1.2 Development of the regulatory framework

The regulatory framework that governs financial advice and product sales today was designed in response to, and in the midst of, these changes. A number of design decisions should be noted for their part in shaping the financial advice industry as it is today.

The 1997 Financial System Inquiry chaired by Mr Stan Wallis (the Wallis Inquiry) reviewed the then fragmented regulation of the financial system and recommended that there be a ‘consistent and comprehensive disclosure regime’ administered by a single regulator.[1] The adoption of this model marked the start of the uniform treatment of traditional intermediary services and of financial sales and advice relating to funds management. In 1998, the Australian Securities and Investments Commission (ASIC) was established, combining the responsibilities of the then Australian Securities Commission and the Insurance and Superannuation Commission.[2]

In April 1997, Treasury released its Corporate Law Economic Reform Program Paper No 6 (CLERP 6). Although extensive amendments have been made to the legislation passed to implement CLERP 6, a number of its underlying principles have endured. One of those principles was to fold sales and advice relating to insurance and superannuation into the regulation of securities.[3] That regulatory framework was premised on independent intermediation and the use of mandatory disclosure as a means of investor protection.[4] It did not take into account that insurance and superannuation decisions were usually made with consumption (a payment in case of injury; an income stream at retirement) rather than investment in mind, or that those products were usually sold by sales agents and not independent brokers such as those who traded in securities.[5]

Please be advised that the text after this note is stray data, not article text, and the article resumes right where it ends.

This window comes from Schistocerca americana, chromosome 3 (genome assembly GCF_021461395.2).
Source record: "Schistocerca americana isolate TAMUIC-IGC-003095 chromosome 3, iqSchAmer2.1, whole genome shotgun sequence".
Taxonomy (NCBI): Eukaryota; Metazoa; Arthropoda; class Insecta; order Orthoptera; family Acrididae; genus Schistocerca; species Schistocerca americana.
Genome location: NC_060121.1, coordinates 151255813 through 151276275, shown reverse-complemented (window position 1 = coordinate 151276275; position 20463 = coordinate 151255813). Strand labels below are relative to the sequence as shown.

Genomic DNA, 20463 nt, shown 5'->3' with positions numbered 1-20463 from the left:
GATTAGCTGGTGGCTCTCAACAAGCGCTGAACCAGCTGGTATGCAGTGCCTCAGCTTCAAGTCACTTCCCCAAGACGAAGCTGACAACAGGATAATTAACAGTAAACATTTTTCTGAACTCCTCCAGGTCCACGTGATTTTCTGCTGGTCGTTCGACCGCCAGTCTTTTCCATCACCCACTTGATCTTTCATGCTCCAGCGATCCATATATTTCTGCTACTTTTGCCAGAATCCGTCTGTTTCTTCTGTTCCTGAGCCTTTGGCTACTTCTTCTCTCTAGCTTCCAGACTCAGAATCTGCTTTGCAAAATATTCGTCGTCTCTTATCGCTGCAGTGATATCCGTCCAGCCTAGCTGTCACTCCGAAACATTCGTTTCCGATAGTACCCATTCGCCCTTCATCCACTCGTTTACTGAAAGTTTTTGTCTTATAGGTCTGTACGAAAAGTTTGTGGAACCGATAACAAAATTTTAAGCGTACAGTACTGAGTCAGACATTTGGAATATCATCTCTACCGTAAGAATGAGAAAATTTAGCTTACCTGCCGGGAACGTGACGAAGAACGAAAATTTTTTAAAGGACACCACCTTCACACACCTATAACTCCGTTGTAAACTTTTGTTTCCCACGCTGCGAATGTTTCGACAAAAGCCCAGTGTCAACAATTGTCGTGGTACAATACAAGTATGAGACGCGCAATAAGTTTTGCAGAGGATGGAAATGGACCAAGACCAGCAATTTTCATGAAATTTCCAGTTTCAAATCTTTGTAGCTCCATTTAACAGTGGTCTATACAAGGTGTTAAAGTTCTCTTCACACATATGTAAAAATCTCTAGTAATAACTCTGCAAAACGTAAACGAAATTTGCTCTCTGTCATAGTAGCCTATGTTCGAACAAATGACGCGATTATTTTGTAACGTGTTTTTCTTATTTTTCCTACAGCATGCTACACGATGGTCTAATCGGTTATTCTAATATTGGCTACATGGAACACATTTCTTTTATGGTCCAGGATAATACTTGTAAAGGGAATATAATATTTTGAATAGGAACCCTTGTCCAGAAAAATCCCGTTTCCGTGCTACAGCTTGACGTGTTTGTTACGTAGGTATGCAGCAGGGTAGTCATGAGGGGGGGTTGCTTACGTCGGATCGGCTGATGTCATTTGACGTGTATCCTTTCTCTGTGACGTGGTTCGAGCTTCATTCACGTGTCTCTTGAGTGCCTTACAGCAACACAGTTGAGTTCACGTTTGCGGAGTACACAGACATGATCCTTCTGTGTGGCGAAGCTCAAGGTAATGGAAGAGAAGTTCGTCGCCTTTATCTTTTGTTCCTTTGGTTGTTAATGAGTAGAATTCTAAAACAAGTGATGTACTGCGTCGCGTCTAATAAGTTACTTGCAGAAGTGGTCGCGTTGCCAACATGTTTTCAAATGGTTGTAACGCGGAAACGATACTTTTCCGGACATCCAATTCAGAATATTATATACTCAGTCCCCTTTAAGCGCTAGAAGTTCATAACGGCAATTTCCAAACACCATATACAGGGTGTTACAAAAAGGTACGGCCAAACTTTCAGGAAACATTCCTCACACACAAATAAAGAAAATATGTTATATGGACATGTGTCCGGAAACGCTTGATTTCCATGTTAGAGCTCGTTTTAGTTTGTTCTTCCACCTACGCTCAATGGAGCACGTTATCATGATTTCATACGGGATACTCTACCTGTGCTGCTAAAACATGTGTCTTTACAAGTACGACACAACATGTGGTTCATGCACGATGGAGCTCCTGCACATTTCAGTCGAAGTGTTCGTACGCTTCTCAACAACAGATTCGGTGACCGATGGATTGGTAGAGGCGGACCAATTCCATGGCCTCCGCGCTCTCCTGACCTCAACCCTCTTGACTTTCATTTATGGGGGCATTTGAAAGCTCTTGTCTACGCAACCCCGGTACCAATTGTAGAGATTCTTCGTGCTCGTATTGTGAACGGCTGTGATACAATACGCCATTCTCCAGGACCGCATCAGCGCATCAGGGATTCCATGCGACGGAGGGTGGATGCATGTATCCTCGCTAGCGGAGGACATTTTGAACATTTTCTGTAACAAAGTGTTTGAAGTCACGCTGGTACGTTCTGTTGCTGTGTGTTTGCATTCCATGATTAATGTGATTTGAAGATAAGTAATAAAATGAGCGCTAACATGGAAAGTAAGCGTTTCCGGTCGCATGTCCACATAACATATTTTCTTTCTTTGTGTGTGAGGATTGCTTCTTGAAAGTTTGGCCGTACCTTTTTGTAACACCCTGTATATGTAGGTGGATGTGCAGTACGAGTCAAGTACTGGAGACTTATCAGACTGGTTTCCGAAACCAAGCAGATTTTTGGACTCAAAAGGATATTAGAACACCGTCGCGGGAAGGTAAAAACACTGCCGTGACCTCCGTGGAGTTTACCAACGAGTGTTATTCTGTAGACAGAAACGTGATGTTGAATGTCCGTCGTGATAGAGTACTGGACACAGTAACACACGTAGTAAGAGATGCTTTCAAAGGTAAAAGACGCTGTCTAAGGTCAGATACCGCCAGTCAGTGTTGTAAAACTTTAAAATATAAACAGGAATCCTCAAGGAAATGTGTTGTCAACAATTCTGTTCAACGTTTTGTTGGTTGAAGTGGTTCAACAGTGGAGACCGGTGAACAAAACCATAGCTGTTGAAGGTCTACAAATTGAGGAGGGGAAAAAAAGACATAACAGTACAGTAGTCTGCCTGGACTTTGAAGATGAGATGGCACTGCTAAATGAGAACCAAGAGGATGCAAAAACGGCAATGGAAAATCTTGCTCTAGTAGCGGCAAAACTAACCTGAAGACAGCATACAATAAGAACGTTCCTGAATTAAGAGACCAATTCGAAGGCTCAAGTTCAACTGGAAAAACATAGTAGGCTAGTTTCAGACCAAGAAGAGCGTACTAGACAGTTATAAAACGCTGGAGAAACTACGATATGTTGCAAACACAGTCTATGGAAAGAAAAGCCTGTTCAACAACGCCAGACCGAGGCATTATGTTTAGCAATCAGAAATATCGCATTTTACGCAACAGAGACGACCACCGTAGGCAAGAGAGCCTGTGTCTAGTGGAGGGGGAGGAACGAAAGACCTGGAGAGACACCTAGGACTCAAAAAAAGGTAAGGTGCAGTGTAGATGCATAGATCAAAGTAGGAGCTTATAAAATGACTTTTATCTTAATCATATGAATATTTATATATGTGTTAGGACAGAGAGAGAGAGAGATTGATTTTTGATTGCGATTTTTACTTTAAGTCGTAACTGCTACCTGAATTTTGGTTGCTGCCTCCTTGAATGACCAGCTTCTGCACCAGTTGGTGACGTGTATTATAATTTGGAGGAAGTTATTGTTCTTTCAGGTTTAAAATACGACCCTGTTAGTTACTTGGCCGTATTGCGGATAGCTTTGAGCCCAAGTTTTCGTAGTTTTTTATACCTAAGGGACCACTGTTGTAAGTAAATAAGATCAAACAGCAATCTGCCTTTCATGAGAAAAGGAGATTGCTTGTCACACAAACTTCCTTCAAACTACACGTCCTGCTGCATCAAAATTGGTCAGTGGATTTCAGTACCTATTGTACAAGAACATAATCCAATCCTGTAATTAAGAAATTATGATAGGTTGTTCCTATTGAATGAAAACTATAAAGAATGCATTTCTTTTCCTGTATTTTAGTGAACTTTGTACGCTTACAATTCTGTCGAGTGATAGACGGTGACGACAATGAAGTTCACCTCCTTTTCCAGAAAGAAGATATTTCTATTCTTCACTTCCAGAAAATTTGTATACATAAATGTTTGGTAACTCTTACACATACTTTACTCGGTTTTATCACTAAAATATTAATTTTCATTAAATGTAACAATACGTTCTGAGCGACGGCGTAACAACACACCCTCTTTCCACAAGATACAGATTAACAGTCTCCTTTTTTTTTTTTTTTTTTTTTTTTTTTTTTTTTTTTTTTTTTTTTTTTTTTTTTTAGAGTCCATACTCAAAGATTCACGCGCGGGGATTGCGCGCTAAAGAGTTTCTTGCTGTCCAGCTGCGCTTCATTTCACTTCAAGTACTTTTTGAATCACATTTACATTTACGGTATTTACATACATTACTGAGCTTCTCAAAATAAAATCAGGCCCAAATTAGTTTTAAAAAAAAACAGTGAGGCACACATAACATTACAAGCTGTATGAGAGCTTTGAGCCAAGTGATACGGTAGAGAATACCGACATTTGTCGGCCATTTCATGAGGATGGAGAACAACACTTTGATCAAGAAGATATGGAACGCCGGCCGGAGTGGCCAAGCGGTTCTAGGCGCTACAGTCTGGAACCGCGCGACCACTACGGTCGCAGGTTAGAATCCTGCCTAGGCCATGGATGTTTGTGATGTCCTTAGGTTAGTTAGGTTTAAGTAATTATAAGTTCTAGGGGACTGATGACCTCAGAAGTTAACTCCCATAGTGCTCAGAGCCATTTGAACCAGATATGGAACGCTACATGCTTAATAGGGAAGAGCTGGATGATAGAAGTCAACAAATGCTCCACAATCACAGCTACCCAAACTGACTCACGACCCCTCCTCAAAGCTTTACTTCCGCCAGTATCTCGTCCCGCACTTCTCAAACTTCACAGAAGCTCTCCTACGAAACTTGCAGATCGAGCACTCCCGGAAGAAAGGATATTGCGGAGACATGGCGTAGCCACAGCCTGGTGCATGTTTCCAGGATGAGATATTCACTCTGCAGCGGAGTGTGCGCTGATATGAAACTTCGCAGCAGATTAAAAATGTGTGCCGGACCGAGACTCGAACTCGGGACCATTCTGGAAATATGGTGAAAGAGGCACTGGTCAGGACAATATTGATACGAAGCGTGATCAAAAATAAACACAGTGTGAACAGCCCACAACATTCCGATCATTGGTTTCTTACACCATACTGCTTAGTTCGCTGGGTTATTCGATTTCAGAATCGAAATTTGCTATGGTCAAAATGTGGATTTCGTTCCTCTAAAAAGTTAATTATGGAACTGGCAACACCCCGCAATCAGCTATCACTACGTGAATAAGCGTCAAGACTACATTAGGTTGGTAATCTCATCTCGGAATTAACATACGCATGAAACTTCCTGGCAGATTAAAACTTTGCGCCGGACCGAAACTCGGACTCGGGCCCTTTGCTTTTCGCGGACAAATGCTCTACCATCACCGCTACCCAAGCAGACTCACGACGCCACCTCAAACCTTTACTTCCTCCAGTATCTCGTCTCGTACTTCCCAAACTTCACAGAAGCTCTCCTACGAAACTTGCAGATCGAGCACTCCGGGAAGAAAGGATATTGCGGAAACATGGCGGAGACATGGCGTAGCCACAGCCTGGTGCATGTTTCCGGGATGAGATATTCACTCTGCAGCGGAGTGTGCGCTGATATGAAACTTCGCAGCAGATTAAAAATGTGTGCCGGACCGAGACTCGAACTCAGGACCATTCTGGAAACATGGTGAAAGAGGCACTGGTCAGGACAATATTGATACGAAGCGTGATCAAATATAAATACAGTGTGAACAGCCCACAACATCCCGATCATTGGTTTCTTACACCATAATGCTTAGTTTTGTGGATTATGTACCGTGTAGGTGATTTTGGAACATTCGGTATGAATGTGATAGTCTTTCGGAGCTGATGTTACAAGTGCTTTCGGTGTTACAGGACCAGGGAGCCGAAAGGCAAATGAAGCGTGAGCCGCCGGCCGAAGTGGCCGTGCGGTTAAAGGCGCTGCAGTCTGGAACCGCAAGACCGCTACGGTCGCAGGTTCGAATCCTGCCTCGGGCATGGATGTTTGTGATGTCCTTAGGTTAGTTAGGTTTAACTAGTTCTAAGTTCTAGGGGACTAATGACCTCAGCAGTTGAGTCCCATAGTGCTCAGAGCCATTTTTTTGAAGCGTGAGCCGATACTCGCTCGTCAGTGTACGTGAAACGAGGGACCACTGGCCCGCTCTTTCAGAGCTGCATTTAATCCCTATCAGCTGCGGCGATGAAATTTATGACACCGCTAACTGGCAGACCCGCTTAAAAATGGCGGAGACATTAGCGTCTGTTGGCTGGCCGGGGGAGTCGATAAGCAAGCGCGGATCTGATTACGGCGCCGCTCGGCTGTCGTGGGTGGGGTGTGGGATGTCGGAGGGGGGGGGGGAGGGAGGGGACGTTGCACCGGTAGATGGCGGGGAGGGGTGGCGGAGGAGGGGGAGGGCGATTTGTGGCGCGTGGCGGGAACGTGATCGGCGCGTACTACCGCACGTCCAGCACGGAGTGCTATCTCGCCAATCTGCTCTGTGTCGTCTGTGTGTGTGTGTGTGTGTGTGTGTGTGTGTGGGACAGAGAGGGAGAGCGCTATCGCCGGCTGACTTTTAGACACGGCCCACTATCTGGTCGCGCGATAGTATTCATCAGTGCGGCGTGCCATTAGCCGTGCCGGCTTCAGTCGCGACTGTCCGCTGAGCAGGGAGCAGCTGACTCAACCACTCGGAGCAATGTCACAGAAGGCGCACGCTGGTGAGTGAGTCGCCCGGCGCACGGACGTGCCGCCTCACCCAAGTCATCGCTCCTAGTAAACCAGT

Another key principle in CLERP 6 was to regulate intermediaries (including advisers) at firm level rather than at the individual level, in part to allow ASIC to target its resources efficiently.[6] Thus, under the Corporations Act 2001 (Cth) (the Corporations Act), individual advisers do not hold licences. The licensed entity is commonly the relevant financial services entity and individual advisers act as authorised representatives of the licensed entity. The firm has a statutory obligation to ensure that its authorised representatives comply with financial services laws.

Importantly, CLERP 6 did not provide that financial advisers were to be independent from product issuers. It is not clear whether the authors considered the possibility that financial advisers may be employed or authorised by issuers of products about which they advise, a situation that is now widespread. Nor did CLERP 6 engage with the fiduciary duties or other general law obligations that may attach to financial advisers but conflict with their employment conditions. The financial advice industry is still caught in this structural link between product issuers and the adviser’s legal obligation to act in the best interests of the client.[7]

Finally, CLERP 6 established that household access to wholesale markets and complex products would not be restricted.[8] Rather, it relied on mandatory pre-disclosure as the means to inform consumers about risks on the basis that consumers would then make informed and rational choices about the best investment strategies for them. That meant leveraged and complex investments could be marketed and sold in the retail market.[9]


[1] Wallis Inquiry, Final Report, 17.

[2] Background Paper No 7, 6.

[3] See Treasury, Corporate Law Economic Reform Program Proposals for Reform: Paper No 6, April 1997, 1, Proposal 1.

[4] Background Paper No 7, 8.

[5] Background Paper No 7, 8.

[6] Background Paper No 7, 9–10.

[7] Background Paper No 7, 10.

[8] Background Paper No 7, 10–11.

[9] Background Paper No 7, 10–11.